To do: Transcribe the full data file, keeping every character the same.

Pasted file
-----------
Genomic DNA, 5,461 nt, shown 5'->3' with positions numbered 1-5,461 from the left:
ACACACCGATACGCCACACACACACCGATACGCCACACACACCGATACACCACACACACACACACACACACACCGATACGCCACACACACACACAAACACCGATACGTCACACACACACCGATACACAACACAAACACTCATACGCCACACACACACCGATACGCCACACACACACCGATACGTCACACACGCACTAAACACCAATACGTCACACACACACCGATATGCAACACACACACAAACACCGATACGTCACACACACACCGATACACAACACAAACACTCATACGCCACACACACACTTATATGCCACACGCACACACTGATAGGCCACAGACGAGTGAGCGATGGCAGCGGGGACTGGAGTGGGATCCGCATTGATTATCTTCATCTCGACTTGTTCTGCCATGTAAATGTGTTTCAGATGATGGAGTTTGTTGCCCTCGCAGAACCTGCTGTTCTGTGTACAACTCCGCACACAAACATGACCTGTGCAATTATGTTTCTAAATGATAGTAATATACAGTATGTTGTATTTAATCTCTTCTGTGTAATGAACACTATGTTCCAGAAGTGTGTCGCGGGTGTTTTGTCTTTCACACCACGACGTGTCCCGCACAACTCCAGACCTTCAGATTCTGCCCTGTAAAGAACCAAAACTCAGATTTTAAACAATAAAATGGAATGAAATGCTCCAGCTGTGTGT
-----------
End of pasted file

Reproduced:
Genomic DNA, 5,461 nt, shown 5'->3' with positions numbered 1-5,461 from the left:
ACACACCGATACGCCACACACACACCGATACGCCACACACACCGATACACCACACACACACACACACACACACCGATACGCCACACACACACACAAACACCGATACGTCACACACACACCGATACACAACACAAACACTCATACGCCACACACACACCGATACGCCACACACACACCGATACGTCACACACGCACTAAACACCAATACGTCACACACACACCGATATGCAACACACACACAAACACCGATACGTCACACACACACCGATACACAACACAAACACTCATACGCCACACACACACTTATATGCCACACGCACACACTGATAGGCCACAGACGAGTGAGCGATGGCAGCGGGGACTGGAGTGGGATCCGCATTGATTATCTTCATCTCGACTTGTTCTGCCATGTAAATGTGTTTCAGATGATGGAGTTTGTTGCCCTCGCAGAACCTGCTGTTCTGTGTACAACTCCGCACACAAACATGACCTGTGCAATTATGTTTCTAAATGATAGTAATATACAGTATGTTGTATTTAATCTCTTCTGTGTAATGAACACTATGTTCCAGAAGTGTGTCGCGGGTGTTTTGTCTTTCACACCACGACGTGTCCCGCACAACTCCAGACCTTCAGATTCTGCCCTGTAAAGAACCAAAACTCAGATTTTAAACAATAAAATGGAATGAAATGCTCCAGCTGTGTGT